Around the world, staying closeted – invisible and silent – is the only form of protection for many lesbian, gay, bisexual, transgender, and intersex (LGBTI) people. Paradoxically, staying quiet and invisible also makes LGBTI people vulnerable.
Mardi Gras is the opposite – a highly visible and vocal public event. It is a day when LGBTI people, their families, and supporters show up and take over the streets. It is a day when a minority briefly becomes the majority. It is a day of celebration, and a day of commemoration. A marker of where we have come from, and where we are going. Mardi Gras might be old hat to some participants, but for the isolated, bullied kid, it is a beacon of hope. Pride marches originate in a refusal to live in the shadows. A common story whereby isolated individuals find each other, form community, and stand up for change.
For LGBTI people across the globe, the biggest obstacle to change is invisibility. It is a truism that visibility leads to social acceptance, precisely because LGBTI people are all around us as friends, family members, colleagues. “Silence = Death” was the ominous, prescient slogan of the direct-action group Act Up to counter the silence around homosexuality and the stigma of AIDS. And the greatest rallying cry of the LGBTI movement has been to “come out.” This is why Pride is so central to the international LGBTI movement.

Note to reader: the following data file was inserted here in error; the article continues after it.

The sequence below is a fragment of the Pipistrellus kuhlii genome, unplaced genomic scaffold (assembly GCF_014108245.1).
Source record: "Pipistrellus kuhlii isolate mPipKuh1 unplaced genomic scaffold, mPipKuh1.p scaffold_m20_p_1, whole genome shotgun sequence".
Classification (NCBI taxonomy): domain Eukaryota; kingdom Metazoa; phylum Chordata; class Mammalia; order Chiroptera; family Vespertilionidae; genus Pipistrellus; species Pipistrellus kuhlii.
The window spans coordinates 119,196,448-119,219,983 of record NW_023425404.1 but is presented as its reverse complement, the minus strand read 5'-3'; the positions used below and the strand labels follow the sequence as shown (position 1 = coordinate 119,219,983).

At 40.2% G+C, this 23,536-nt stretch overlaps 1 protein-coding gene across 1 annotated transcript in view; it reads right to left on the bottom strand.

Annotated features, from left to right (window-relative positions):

Australians can take Mardi Gras for granted. Australia is no longer one of 73 countries that forbid same-sex intimacy. Neither does Australia have laws – as other countries do – that curtail the right to free expression, or inhibit freedom of association for LGBTI people. But Australia does not allow same-sex marriage, lagging behind the 22 other countries that do. This year, Human Rights Watch marches in Mardi Gras with a simple message: Australia should embrace marriage equality.